UCSD Students May Be the First to Brew Beer on the Moon

If you’ve ever watched an episode of Brew Dogs, then you may be familiar with odd places to brew beer – on a train, underwater, and basically anywhere those hilarious Scottish brewers choose. While they may be innovative in their beer methods, one group of college students may have them beat with their brewing location – the moon.

A group of students from the University of California San Diego are in the ranks to win a potential shot at making their beer dreams come true. The UCSD group known as Team Original Gravity is one of 25 finalists in the Lab2Moon competition being held by Indian startup TeamIndus.

TeamIndus is one of four spacecraft vessels who have a launch contract funded by Google’s Lunar XPRIZE competition. If chosen by TeamIndus, the group will take their experiment of testing the viability of yeast into space, and turn it into the first beer to be brewed on the moon.

What could be benefited from this space experiment? Beyond brewing beer, it is important to understanding the development of food in space as well as pharmaceuticals.

And this understanding is precisely the kind of experiment the competition is looking for. According to TeamIndus, the goal of Lab2Moon is to “build an experiment that will help us build sustainable life on the moon” in hopes to transition into a multi-planetary species. Having sorted through 3,000 applicants all under the age of 25, the competition is in now in its second phase where finalist are asked to build a prototype of their experiments.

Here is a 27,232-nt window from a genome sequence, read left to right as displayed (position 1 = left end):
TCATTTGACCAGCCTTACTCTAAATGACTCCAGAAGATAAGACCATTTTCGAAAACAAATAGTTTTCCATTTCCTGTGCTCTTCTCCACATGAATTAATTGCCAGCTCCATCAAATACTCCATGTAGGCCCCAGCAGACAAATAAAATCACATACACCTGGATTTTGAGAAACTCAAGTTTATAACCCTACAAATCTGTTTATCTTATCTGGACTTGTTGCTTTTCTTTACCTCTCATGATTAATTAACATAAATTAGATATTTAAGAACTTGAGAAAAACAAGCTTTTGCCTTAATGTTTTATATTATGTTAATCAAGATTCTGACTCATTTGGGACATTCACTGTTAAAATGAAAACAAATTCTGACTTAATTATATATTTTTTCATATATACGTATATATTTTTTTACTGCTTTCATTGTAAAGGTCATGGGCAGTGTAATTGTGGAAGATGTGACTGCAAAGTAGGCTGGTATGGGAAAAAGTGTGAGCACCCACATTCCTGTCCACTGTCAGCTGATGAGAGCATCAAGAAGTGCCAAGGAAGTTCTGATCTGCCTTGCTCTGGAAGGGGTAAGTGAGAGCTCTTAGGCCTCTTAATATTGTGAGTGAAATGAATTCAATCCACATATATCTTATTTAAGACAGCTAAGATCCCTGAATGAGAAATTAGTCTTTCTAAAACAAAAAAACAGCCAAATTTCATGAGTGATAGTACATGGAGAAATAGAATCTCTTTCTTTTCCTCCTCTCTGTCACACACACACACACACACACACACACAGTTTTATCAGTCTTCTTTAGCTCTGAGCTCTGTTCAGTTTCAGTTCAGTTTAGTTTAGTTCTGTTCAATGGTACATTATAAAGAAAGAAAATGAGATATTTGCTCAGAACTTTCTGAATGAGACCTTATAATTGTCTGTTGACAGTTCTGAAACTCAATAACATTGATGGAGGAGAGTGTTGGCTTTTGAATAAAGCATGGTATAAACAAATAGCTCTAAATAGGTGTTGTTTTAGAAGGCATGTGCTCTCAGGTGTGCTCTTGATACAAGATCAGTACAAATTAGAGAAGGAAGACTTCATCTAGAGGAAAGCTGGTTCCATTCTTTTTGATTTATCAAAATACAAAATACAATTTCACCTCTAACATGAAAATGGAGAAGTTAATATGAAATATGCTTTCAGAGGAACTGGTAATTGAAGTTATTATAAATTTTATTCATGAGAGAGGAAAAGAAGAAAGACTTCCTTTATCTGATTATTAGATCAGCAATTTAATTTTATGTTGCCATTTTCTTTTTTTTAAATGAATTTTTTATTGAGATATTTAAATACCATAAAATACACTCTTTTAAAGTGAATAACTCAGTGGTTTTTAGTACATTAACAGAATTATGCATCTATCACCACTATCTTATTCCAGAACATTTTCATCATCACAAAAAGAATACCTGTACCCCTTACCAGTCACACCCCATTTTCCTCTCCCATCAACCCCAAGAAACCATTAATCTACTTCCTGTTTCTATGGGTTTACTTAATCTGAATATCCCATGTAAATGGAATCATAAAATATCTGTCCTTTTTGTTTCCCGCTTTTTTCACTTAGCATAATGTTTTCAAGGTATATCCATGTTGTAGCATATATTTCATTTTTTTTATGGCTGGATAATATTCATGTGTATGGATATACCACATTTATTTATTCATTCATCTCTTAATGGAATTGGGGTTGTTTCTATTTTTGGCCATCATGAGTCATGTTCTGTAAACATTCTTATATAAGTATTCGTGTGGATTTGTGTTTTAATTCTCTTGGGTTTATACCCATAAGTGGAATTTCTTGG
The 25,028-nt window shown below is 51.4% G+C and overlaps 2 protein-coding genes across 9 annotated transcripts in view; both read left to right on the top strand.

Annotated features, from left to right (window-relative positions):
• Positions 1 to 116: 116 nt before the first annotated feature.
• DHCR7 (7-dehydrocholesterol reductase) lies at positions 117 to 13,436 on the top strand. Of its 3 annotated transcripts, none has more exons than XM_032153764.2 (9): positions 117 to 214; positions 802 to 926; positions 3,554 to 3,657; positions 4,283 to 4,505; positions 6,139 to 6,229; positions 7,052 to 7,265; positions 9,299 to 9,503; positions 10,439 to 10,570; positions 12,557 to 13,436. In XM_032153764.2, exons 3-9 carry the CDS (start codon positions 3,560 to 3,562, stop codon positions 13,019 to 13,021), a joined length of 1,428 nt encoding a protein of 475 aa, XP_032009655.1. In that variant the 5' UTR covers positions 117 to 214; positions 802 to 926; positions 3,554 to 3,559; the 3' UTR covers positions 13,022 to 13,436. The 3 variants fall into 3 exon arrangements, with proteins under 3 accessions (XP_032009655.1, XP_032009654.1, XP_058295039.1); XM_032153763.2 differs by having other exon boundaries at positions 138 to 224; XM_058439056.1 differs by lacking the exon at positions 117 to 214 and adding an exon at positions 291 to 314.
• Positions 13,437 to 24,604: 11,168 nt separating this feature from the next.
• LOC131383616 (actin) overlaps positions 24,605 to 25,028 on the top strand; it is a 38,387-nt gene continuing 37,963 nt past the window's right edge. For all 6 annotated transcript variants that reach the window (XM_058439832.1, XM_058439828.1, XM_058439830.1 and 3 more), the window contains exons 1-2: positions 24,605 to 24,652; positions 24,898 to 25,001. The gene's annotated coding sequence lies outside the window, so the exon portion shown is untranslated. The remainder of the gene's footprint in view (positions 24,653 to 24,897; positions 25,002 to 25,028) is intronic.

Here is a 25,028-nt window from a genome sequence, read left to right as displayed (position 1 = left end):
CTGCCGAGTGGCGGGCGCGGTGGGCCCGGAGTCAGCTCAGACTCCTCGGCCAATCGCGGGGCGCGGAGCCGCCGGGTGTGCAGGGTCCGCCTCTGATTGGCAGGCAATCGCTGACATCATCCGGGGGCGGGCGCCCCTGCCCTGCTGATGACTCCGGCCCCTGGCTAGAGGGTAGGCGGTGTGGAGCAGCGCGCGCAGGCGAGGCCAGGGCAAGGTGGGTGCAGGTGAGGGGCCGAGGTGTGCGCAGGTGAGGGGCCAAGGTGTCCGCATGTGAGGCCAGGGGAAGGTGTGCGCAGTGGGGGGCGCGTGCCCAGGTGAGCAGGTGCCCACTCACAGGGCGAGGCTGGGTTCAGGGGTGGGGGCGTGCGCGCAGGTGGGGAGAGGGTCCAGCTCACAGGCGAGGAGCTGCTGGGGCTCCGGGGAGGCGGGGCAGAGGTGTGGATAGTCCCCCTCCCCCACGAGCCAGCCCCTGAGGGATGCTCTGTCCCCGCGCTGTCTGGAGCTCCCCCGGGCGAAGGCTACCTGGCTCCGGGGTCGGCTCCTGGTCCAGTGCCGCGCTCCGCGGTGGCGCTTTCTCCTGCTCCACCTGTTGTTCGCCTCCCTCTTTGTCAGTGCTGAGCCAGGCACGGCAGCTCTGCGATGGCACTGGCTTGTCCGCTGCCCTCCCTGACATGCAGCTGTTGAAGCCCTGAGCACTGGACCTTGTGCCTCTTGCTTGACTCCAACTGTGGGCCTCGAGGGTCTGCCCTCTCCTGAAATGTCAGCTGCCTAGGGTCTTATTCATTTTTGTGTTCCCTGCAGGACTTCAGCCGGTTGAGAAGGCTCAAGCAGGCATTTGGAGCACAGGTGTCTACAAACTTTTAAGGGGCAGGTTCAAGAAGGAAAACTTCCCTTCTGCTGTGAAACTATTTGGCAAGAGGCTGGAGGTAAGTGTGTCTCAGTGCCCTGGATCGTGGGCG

So how exactly does Team Original Gravity propose going about brewing in space? By using fermentation canisters the size of a beer can.

UC San Diego

What the team will do is brew the wort on Earth, then combine the fermentation and conditioning phase in a single canister when they reach the moon. The canister being used contains three compartments: one for the wort, another for the yeast, and one where the two can engage in fermentation. Once the yeast has finished, a valve will separate it from the beer.

As they can’t take a gravity reading of the beer on the moon, they plan to test the viability of the yeast by using pressure. As long as they have the original gravity of the wort prior, they will be able to analyze the yeast.

It’s no secret that San Diego is a beer mecca. With over 100 breweries in the county and an identity defined by craft beer, it only seems fitting that San Diegans may get the first shot at brewing on the moon.

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